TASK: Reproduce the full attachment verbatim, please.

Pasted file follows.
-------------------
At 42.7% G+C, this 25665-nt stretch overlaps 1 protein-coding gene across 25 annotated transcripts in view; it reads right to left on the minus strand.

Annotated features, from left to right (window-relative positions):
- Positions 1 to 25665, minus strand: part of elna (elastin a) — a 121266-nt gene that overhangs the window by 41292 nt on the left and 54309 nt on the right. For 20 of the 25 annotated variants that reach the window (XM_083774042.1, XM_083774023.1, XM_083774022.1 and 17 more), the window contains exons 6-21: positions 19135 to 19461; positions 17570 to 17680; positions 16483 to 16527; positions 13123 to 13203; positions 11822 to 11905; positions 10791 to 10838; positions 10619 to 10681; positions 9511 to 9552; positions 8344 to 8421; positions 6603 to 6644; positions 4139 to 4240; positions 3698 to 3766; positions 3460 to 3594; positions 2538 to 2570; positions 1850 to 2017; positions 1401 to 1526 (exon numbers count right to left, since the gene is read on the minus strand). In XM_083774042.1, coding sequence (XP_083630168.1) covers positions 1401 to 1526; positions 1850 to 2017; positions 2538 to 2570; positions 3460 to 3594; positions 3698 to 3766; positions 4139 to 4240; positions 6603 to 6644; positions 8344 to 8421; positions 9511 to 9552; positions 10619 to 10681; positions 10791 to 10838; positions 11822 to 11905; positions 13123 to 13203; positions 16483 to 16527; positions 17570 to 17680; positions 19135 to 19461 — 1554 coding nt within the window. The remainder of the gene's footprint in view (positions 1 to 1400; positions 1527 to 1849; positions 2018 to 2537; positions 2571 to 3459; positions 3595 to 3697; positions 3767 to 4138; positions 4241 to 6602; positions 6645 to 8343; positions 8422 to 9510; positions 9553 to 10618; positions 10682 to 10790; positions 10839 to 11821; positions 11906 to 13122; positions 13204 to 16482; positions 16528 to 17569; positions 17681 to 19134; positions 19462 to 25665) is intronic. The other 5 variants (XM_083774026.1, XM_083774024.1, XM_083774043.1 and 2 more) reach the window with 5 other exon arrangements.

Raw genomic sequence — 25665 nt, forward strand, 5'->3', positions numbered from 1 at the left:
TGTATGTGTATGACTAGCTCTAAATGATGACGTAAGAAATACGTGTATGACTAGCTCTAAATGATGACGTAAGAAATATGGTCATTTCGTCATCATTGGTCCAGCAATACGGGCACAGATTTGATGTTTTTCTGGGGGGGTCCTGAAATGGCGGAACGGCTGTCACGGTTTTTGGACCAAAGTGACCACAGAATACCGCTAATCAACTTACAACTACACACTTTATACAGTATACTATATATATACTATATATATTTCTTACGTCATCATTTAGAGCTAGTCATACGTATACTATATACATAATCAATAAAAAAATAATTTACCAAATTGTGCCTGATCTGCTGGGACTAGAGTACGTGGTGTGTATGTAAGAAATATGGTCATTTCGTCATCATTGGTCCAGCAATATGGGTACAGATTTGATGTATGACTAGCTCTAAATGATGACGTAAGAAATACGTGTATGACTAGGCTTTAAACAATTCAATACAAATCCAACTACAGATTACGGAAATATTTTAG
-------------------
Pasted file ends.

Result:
At 42.7% G+C, this 25665-nt stretch overlaps 1 protein-coding gene across 25 annotated transcripts in view; it reads right to left on the minus strand.

Annotated features, from left to right (window-relative positions):
- Positions 1 to 25665, minus strand: part of elna (elastin a) — a 121266-nt gene that overhangs the window by 41292 nt on the left and 54309 nt on the right. For 20 of the 25 annotated variants that reach the window (XM_083774042.1, XM_083774023.1, XM_083774022.1 and 17 more), the window contains exons 6-21: positions 19135 to 19461; positions 17570 to 17680; positions 16483 to 16527; positions 13123 to 13203; positions 11822 to 11905; positions 10791 to 10838; positions 10619 to 10681; positions 9511 to 9552; positions 8344 to 8421; positions 6603 to 6644; positions 4139 to 4240; positions 3698 to 3766; positions 3460 to 3594; positions 2538 to 2570; positions 1850 to 2017; positions 1401 to 1526 (exon numbers count right to left, since the gene is read on the minus strand). In XM_083774042.1, coding sequence (XP_083630168.1) covers positions 1401 to 1526; positions 1850 to 2017; positions 2538 to 2570; positions 3460 to 3594; positions 3698 to 3766; positions 4139 to 4240; positions 6603 to 6644; positions 8344 to 8421; positions 9511 to 9552; positions 10619 to 10681; positions 10791 to 10838; positions 11822 to 11905; positions 13123 to 13203; positions 16483 to 16527; positions 17570 to 17680; positions 19135 to 19461 — 1554 coding nt within the window. The remainder of the gene's footprint in view (positions 1 to 1400; positions 1527 to 1849; positions 2018 to 2537; positions 2571 to 3459; positions 3595 to 3697; positions 3767 to 4138; positions 4241 to 6602; positions 6645 to 8343; positions 8422 to 9510; positions 9553 to 10618; positions 10682 to 10790; positions 10839 to 11821; positions 11906 to 13122; positions 13204 to 16482; positions 16528 to 17569; positions 17681 to 19134; positions 19462 to 25665) is intronic. The other 5 variants (XM_083774026.1, XM_083774024.1, XM_083774043.1 and 2 more) reach the window with 5 other exon arrangements.

Raw genomic sequence — 25665 nt, forward strand, 5'->3', positions numbered from 1 at the left:
TGTATGTGTATGACTAGCTCTAAATGATGACGTAAGAAATACGTGTATGACTAGCTCTAAATGATGACGTAAGAAATATGGTCATTTCGTCATCATTGGTCCAGCAATACGGGCACAGATTTGATGTTTTTCTGGGGGGGTCCTGAAATGGCGGAACGGCTGTCACGGTTTTTGGACCAAAGTGACCACAGAATACCGCTAATCAACTTACAACTACACACTTTATACAGTATACTATATATATACTATATATATTTCTTACGTCATCATTTAGAGCTAGTCATACGTATACTATATACATAATCAATAAAAAAATAATTTACCAAATTGTGCCTGATCTGCTGGGACTAGAGTACGTGGTGTGTATGTAAGAAATATGGTCATTTCGTCATCATTGGTCCAGCAATATGGGTACAGATTTGATGTATGACTAGCTCTAAATGATGACGTAAGAAATACGTGTATGACTAGGCTTTAAACAATTCAATACAAATCCAACTACAGATTACGGAAATATTTTAG